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Paul Clinton

Paul Clinton

As the POLICE Web editor, Paul Clinton contributes posts about patrol cars, motorcycles, and other police vehicles. He previously wrote about automotive electronics as managing editor of Mobile Electronics. Prior to that, he was an award-winning newspaper reporter.



William Harvey

William Harvey

William "Bill" Harvey is currently serving as chief of police in south central Pennsylvania. He retired from the Savannah (Ga.) Police Department where he worked assignments in training, patrol, and CID. Harvey has more than 25 years of experience working with recruits, rookies, and FTOs.
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Avoid Fried Chicken on the Steering Wheel

Here are a few tips on how to survive the unsanitary environment of a fleet car.

January 17, 2011  |  by William Harvey - Also by this author


Photo via Flickr (Elephant Gun Studios).

Dean Scoville wrote a Patrol Channel blog post about the trials and tribulations of working in a pooled fleet of patrol cars in October. There is one thing that I can never prepare a recruit for, and that is the lack of cleanliness of a patrol car.

Now, I have seen some issued or assigned patrol cars that are spotless, but that's rare. I wonder if they go off the paved roads with them and have they ever arrested a putrid drunk?

I don't care where you work; you'll hear stories of items found in squad cars that would require forensic DNA testing to identify. But it matters not; we have to survive and work in these less than stellar environments.

Minimizing Trash

You'll most likely find lots of trash in a shared car, most of which will probably be fast food wrappers. At least you don't have to worry about carbon paper.

I recall years ago our police incident reports had carbon paper between the pages to create copies. For the younger readers who are unfamiliar with it, please research carbon paper. There may be some in an administrative museum somewhere.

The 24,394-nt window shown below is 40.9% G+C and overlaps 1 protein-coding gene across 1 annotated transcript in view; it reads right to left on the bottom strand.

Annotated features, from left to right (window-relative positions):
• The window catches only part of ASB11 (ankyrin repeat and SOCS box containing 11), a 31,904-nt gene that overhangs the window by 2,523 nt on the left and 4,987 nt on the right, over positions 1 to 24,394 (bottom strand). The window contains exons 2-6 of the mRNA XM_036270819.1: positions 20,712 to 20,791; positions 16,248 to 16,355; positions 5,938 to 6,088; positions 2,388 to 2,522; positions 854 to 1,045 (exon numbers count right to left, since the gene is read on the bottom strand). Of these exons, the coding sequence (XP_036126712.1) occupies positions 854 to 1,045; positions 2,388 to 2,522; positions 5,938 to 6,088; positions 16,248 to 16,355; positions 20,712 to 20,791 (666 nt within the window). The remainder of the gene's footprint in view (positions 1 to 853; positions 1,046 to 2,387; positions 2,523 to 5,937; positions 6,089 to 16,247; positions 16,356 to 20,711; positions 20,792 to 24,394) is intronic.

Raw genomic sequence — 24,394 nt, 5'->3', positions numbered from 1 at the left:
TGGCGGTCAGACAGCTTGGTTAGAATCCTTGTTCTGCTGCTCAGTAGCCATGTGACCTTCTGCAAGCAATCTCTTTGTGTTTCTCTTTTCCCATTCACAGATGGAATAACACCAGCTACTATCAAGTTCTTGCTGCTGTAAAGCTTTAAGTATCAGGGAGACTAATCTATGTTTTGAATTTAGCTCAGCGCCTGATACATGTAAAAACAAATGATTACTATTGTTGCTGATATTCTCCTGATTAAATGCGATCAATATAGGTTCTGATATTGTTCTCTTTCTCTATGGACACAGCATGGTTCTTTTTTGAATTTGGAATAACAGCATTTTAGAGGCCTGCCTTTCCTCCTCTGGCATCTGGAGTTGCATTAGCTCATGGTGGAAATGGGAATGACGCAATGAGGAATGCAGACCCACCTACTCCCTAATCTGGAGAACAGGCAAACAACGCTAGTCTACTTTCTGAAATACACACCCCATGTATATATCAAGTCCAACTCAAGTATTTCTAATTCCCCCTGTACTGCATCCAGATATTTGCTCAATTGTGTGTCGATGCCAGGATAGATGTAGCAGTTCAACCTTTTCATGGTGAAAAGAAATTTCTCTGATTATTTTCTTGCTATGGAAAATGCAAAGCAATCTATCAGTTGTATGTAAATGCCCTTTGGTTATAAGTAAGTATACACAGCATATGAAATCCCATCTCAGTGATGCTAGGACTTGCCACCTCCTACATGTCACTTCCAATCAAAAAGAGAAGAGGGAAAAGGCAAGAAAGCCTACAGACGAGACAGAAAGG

It used to be so ubiquitous that every shift I'd find a wad of carbon paper in my shared cruiser. To make matters worse, I'd then have to wash off all the ink that got on my hands from touching it to throw it away.

Back in the day we had a large population of tobacco users on the job. I'd find ashtrays, butts, cigars, air fresheners, nicotine covered windows, and not to forget the ever festive spit cup for the smokeless crowds. This may still be an issue for you.

Now, I admit to being a former tobacco user. (My wife tells me I am healthier now but jittery as all get out). I would try to clean up behind myself, but there were those who did not. Big hint here for smokeless tobacco users: Get a stackable potato chip container with lid. These are great makeshift spitoons, and the snap-on lid prevents spillage during a hot pursuit.

Rites of the Rookies

One of the first performance exercises your FTO will explain and have you perform is the inspection of the patrol car for duty. Of course, this includes checking the fluids under the hood and the back seat (prisoner area) for contraband.

Your FTO will tell you stories of prior arrests where after the prisoner was removed there was contraband or evidence found that was essential to a case. This happens all the time. So this is a true learning experience and a worthy one indeed.

However, inspecting the back seat also allows you to find and remove all of the chicken bones that are evidence of prior shifts' late night fast food runs. The leg and wing bones are a clue. It is important that you learn to think deductively as a recruit. If you see bones under the seat, then you will no doubt find chicken grease on the steering wheel and on the microphone during the shift.

Tissues and other assorted evidence of the cold and flu season are yet another clue. You should wear gloves for their removal, for there are some things you don't need to risk. Once again, the modern art of deductive recruit thinking reveals to us that the microphone needs to be sanitized-and don't even grab the steering wheel before cleaning it after discovering a nasty tissue cache.

Decontamination

Patrol car fleet survival is simple: Think decontamination at all times. Some departments keep cleaning supplies in the garage area. Most officers I know keep some kind of cleaning wipes around for the biological hazards often found in cruisers.

Before you start a shift, give the contact items such as the door handles, controls, steering wheel, microphone, keyboard, and the entire driver's cockpit area a quick wipe down. This is especially important during the cold and flu season. A pop-top container of disinfecting household cleaner wipes is best (and cheapest).

Of course, now there's hand sanitizer for the quick wipe-offs. Back in my day, before they made these, we all carried bottles of isopropyl (rubbing) alcohol to splash off with. The wintergreen type was the preferred choice.

The point here is to stay healthy. Just because you have to live in the patrol car for a shift doesn't mean you need to live amidst the rubbish from prior shifts.

Related:

Avoid Fried Chicken on the Steering Wheel

Tags: Officer Behavior


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